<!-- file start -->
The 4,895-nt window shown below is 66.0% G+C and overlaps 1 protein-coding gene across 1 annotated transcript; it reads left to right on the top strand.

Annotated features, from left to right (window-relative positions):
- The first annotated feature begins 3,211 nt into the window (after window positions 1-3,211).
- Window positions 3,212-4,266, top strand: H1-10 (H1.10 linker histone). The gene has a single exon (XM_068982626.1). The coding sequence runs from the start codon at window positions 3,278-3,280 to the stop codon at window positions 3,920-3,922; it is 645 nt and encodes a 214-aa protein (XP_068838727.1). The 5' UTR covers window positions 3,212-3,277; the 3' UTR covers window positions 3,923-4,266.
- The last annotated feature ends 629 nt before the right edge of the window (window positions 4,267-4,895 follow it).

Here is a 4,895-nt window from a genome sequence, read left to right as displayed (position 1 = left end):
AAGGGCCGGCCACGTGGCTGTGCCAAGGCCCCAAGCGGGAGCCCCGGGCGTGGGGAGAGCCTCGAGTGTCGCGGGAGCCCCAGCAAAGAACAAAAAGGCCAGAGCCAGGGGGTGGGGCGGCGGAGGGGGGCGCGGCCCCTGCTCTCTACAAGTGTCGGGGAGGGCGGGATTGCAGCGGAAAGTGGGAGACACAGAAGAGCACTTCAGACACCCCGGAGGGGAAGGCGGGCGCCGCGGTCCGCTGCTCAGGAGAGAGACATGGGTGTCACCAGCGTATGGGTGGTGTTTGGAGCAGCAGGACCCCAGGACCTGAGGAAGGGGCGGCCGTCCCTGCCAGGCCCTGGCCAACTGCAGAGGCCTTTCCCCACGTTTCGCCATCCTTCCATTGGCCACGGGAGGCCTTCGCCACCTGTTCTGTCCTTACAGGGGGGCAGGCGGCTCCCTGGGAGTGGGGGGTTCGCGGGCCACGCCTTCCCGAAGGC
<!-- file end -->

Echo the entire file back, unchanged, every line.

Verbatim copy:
The 4,895-nt window shown below is 66.0% G+C and overlaps 1 protein-coding gene across 1 annotated transcript; it reads left to right on the top strand.

Annotated features, from left to right (window-relative positions):
- The first annotated feature begins 3,211 nt into the window (after window positions 1-3,211).
- Window positions 3,212-4,266, top strand: H1-10 (H1.10 linker histone). The gene has a single exon (XM_068982626.1). The coding sequence runs from the start codon at window positions 3,278-3,280 to the stop codon at window positions 3,920-3,922; it is 645 nt and encodes a 214-aa protein (XP_068838727.1). The 5' UTR covers window positions 3,212-3,277; the 3' UTR covers window positions 3,923-4,266.
- The last annotated feature ends 629 nt before the right edge of the window (window positions 4,267-4,895 follow it).

Here is a 4,895-nt window from a genome sequence, read left to right as displayed (position 1 = left end):
AAGGGCCGGCCACGTGGCTGTGCCAAGGCCCCAAGCGGGAGCCCCGGGCGTGGGGAGAGCCTCGAGTGTCGCGGGAGCCCCAGCAAAGAACAAAAAGGCCAGAGCCAGGGGGTGGGGCGGCGGAGGGGGGCGCGGCCCCTGCTCTCTACAAGTGTCGGGGAGGGCGGGATTGCAGCGGAAAGTGGGAGACACAGAAGAGCACTTCAGACACCCCGGAGGGGAAGGCGGGCGCCGCGGTCCGCTGCTCAGGAGAGAGACATGGGTGTCACCAGCGTATGGGTGGTGTTTGGAGCAGCAGGACCCCAGGACCTGAGGAAGGGGCGGCCGTCCCTGCCAGGCCCTGGCCAACTGCAGAGGCCTTTCCCCACGTTTCGCCATCCTTCCATTGGCCACGGGAGGCCTTCGCCACCTGTTCTGTCCTTACAGGGGGGCAGGCGGCTCCCTGGGAGTGGGGGGTTCGCGGGCCACGCCTTCCCGAAGGC